Vincent Pappalardo: I'm not sure I agree with you Gordon, a Post-Modernist doesn't always use irony as an end in itself. He can still have a very passionate and moral vision, right?

David Kirkpatrick: To me, Post-Modern has a definite meaning when applied to architecture, but things become blurred when I look at other arts. (I'm just as happy with a classification that subsumes "Post-Modernism" into "Late-Modernism"). In a sense, an artist's choice of film in place of theatre is a Modernist choice, as is the choice to be a photographer instead of a painter. Somewhere I got the notion that what "juxtaposition" is to Modernism, "hypertext" is to Post-Modernism.

Vincent Pappalardo: I think it depends of which movies we talk about. Some of Kubrick's movies could be called Modern ; some Post-Modern . For example in The Shining , Jack's problem as a writer is that he can't find something new to write, so he rewrites endlessly the same phrase. Maybe I feel there is less a Post-Modern side in the movie than in Jack: he is "re-playing, over-playing himself, he over parodies his madness. In this way there's a kind of present-past relationship that gives a Post-Modern feeling. Do you see what I mean?

FMD: I see what you mean with respect to Jack and the film. Leaving aside the question of whether it is "Post-Modern ," it is fascinating in itself. It is as if Jack is trying very hard to be Jack, and it reminds me of Sartre's description of "being a waiter" in 'Being And Nothingness.' The waiter he observes in the cafe isn't just waiting on tables, he is "playing at" being a waiter, and so is being a waiter in a manner that is exaggerated, intensified, and for that reason, a bit comical, but also uncanny. In the Shining Jack is already playing at being a writer; in the interview scene, the overly casual way he corrects the hotel manager's assertion that he is a teacher with one of the oldest clichŽs there is: "teaching has been just a way of making ends meet:" he's really a writer.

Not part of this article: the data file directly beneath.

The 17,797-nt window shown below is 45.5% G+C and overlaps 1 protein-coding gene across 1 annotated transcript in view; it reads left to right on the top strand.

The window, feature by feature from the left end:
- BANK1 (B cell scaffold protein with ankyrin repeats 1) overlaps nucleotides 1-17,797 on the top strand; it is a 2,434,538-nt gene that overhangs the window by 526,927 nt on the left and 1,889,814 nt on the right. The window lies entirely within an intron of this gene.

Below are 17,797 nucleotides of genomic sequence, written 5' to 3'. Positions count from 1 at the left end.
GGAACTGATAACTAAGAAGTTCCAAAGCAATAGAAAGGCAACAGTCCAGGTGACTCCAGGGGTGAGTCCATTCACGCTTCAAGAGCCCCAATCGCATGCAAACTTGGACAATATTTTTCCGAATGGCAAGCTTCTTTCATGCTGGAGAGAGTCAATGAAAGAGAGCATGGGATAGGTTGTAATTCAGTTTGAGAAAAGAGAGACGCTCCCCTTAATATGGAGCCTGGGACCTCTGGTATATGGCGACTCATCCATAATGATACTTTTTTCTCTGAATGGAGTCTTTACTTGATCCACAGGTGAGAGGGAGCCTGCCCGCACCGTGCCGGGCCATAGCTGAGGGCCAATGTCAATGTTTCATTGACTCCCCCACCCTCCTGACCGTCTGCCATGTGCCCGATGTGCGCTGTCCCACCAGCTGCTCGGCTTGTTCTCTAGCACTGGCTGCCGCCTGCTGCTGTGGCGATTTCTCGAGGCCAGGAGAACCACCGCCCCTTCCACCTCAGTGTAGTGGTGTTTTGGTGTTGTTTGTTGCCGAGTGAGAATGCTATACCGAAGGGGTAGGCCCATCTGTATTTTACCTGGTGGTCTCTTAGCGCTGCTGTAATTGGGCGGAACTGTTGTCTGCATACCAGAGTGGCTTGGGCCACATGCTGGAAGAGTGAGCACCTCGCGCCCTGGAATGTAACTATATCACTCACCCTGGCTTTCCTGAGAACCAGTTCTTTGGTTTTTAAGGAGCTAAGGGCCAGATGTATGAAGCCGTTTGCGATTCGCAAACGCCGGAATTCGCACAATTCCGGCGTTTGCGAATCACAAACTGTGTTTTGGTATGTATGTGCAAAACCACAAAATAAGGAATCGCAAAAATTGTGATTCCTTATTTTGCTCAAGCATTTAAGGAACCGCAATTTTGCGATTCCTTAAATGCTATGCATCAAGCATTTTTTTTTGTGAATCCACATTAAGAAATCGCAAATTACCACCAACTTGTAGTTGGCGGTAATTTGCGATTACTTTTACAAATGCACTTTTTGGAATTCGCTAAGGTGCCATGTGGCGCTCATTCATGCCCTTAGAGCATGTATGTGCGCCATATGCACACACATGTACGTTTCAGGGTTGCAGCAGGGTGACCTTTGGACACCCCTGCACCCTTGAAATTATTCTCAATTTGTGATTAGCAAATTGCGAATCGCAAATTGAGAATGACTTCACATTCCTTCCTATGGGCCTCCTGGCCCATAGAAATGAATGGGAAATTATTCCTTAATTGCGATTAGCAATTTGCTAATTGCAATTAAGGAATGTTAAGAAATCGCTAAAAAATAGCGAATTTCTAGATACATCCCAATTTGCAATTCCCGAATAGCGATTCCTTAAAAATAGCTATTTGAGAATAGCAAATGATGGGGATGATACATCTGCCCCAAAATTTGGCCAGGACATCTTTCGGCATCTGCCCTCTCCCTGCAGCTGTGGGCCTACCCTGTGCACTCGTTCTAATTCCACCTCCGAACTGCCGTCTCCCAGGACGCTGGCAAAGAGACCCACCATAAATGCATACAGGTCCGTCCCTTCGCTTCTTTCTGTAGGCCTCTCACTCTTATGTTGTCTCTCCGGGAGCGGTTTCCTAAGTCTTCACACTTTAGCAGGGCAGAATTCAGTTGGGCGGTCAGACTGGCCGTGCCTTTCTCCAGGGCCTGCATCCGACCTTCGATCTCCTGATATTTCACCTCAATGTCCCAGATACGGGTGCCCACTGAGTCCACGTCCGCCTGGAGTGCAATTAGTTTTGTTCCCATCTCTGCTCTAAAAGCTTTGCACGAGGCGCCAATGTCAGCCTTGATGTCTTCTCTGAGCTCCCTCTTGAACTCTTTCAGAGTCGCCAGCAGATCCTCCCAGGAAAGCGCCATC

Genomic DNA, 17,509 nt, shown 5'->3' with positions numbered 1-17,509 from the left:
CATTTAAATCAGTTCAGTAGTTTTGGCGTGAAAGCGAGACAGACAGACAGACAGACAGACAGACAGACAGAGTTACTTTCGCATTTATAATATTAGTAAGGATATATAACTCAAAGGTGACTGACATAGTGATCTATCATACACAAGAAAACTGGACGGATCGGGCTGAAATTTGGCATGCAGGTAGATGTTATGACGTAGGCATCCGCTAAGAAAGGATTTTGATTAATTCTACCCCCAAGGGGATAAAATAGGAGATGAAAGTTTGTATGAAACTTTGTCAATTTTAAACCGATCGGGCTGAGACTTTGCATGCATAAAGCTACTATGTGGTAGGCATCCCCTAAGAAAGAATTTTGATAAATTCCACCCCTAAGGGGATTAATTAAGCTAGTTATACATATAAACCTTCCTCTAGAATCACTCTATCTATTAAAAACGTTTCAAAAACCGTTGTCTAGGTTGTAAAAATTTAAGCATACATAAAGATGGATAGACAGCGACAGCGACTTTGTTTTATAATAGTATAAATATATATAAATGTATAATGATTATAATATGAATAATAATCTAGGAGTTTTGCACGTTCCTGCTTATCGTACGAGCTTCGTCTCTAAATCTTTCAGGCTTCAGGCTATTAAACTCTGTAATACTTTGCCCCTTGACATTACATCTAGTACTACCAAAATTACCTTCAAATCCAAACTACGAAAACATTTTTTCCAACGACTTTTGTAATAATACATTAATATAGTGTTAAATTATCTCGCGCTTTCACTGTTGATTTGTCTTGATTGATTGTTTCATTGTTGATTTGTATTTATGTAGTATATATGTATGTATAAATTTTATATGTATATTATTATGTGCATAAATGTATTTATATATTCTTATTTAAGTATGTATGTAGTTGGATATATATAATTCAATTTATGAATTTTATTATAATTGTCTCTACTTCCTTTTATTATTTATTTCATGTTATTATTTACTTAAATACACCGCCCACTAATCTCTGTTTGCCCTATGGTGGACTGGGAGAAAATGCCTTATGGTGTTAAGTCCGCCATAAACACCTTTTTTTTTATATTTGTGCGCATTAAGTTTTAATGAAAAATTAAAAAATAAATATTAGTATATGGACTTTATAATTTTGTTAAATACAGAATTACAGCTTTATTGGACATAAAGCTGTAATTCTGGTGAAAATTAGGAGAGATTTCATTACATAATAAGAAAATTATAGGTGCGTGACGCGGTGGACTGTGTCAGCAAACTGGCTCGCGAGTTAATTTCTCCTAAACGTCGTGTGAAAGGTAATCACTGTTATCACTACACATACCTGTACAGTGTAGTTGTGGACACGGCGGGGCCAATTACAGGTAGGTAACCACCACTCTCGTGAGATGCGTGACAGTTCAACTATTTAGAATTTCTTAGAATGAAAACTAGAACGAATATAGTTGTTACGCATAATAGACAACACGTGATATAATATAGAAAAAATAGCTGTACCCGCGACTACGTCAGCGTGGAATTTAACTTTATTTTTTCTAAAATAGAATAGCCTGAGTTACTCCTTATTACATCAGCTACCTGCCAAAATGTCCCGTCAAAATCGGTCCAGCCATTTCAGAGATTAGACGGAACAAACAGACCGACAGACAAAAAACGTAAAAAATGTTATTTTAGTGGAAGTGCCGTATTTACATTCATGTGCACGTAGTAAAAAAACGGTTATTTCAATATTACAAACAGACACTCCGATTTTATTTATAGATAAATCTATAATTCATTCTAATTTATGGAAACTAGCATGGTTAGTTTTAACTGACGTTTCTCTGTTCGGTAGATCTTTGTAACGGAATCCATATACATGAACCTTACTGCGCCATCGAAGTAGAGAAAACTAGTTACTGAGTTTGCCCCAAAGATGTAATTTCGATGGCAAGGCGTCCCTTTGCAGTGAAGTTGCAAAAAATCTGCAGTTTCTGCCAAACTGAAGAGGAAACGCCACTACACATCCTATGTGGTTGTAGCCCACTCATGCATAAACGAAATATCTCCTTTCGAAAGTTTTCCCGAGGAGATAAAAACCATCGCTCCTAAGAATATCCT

Vincent Pappalardo: Exactly! This interview regarding "Jack playing Jack...", has some incredible tones in Jack's acting. Like when he says at the end: "And, uh... as far as my wife is concerned, huh." If you were in this room with them, you'd think "Wait a minute, something's wrong here! Are they playing their lines or what? It's a set-up!"

These "covers" - one upon the other - appear to be what deeply inhabit the film: "covers" of forgetting hide the hotel's evil past; the different images of different times Danny sees when he's shining are "covers"; the blood from the elevator re covers us; the sheets of snow; even the walls and the doors that look like they have too many coats of paint; everything in the hotel's furniture is thick, heavy, even the Tex Avery lightning in the "Bear scene;" and the axe through the door give us the subliminal feeling of being "coated by cartoon colors"!

FMD: I do believe you're on to something here. And all these "coverings" act as subliminal stimulants of the violence that Jack eventually enacts. When things are covered up, one's impulse is to raise the curtain, pull off the masks, hack through the veneer: in Jack's case, with an axe.